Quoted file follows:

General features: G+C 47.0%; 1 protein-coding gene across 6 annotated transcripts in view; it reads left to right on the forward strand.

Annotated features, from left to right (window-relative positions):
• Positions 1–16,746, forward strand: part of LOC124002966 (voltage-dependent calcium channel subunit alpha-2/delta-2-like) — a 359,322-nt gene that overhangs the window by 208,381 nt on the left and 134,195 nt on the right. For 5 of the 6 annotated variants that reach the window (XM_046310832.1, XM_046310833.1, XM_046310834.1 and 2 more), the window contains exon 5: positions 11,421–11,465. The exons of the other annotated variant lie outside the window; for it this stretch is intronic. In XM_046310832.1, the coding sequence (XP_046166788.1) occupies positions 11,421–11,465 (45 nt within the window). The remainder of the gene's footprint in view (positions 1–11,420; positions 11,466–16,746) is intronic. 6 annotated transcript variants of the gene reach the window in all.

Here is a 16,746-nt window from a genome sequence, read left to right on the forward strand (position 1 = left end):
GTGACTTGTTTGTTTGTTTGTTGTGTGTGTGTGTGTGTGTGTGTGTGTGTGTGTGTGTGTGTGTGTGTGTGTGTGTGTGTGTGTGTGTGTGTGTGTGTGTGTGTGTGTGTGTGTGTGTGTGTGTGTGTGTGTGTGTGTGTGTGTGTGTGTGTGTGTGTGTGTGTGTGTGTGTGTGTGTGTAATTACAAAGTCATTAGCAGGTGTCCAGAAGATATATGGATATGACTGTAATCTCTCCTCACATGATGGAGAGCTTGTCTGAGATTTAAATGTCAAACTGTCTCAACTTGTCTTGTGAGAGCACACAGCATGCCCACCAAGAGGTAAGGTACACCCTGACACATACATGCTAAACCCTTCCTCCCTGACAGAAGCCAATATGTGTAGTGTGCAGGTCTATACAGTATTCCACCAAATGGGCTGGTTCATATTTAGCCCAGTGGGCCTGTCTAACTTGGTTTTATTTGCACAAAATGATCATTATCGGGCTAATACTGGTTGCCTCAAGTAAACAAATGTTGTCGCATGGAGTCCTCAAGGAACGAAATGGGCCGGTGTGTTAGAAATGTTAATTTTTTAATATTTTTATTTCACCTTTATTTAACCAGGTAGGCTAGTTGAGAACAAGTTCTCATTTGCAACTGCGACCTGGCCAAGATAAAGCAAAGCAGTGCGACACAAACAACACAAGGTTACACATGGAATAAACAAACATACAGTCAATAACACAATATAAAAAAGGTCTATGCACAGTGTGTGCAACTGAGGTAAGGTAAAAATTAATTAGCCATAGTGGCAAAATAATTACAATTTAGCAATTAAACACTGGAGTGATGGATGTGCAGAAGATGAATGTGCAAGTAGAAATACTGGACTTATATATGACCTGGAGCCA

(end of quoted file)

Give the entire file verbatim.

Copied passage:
General features: G+C 47.0%; 1 protein-coding gene across 6 annotated transcripts in view; it reads left to right on the forward strand.

Annotated features, from left to right (window-relative positions):
• Positions 1–16,746, forward strand: part of LOC124002966 (voltage-dependent calcium channel subunit alpha-2/delta-2-like) — a 359,322-nt gene that overhangs the window by 208,381 nt on the left and 134,195 nt on the right. For 5 of the 6 annotated variants that reach the window (XM_046310832.1, XM_046310833.1, XM_046310834.1 and 2 more), the window contains exon 5: positions 11,421–11,465. The exons of the other annotated variant lie outside the window; for it this stretch is intronic. In XM_046310832.1, the coding sequence (XP_046166788.1) occupies positions 11,421–11,465 (45 nt within the window). The remainder of the gene's footprint in view (positions 1–11,420; positions 11,466–16,746) is intronic. 6 annotated transcript variants of the gene reach the window in all.

Here is a 16,746-nt window from a genome sequence, read left to right on the forward strand (position 1 = left end):
GTGACTTGTTTGTTTGTTTGTTGTGTGTGTGTGTGTGTGTGTGTGTGTGTGTGTGTGTGTGTGTGTGTGTGTGTGTGTGTGTGTGTGTGTGTGTGTGTGTGTGTGTGTGTGTGTGTGTGTGTGTGTGTGTGTGTGTGTGTGTGTGTGTGTGTGTGTGTGTGTGTGTGTGTGTGTGTGTGTAATTACAAAGTCATTAGCAGGTGTCCAGAAGATATATGGATATGACTGTAATCTCTCCTCACATGATGGAGAGCTTGTCTGAGATTTAAATGTCAAACTGTCTCAACTTGTCTTGTGAGAGCACACAGCATGCCCACCAAGAGGTAAGGTACACCCTGACACATACATGCTAAACCCTTCCTCCCTGACAGAAGCCAATATGTGTAGTGTGCAGGTCTATACAGTATTCCACCAAATGGGCTGGTTCATATTTAGCCCAGTGGGCCTGTCTAACTTGGTTTTATTTGCACAAAATGATCATTATCGGGCTAATACTGGTTGCCTCAAGTAAACAAATGTTGTCGCATGGAGTCCTCAAGGAACGAAATGGGCCGGTGTGTTAGAAATGTTAATTTTTTAATATTTTTATTTCACCTTTATTTAACCAGGTAGGCTAGTTGAGAACAAGTTCTCATTTGCAACTGCGACCTGGCCAAGATAAAGCAAAGCAGTGCGACACAAACAACACAAGGTTACACATGGAATAAACAAACATACAGTCAATAACACAATATAAAAAAGGTCTATGCACAGTGTGTGCAACTGAGGTAAGGTAAAAATTAATTAGCCATAGTGGCAAAATAATTACAATTTAGCAATTAAACACTGGAGTGATGGATGTGCAGAAGATGAATGTGCAAGTAGAAATACTGGACTTATATATGACCTGGAGCCA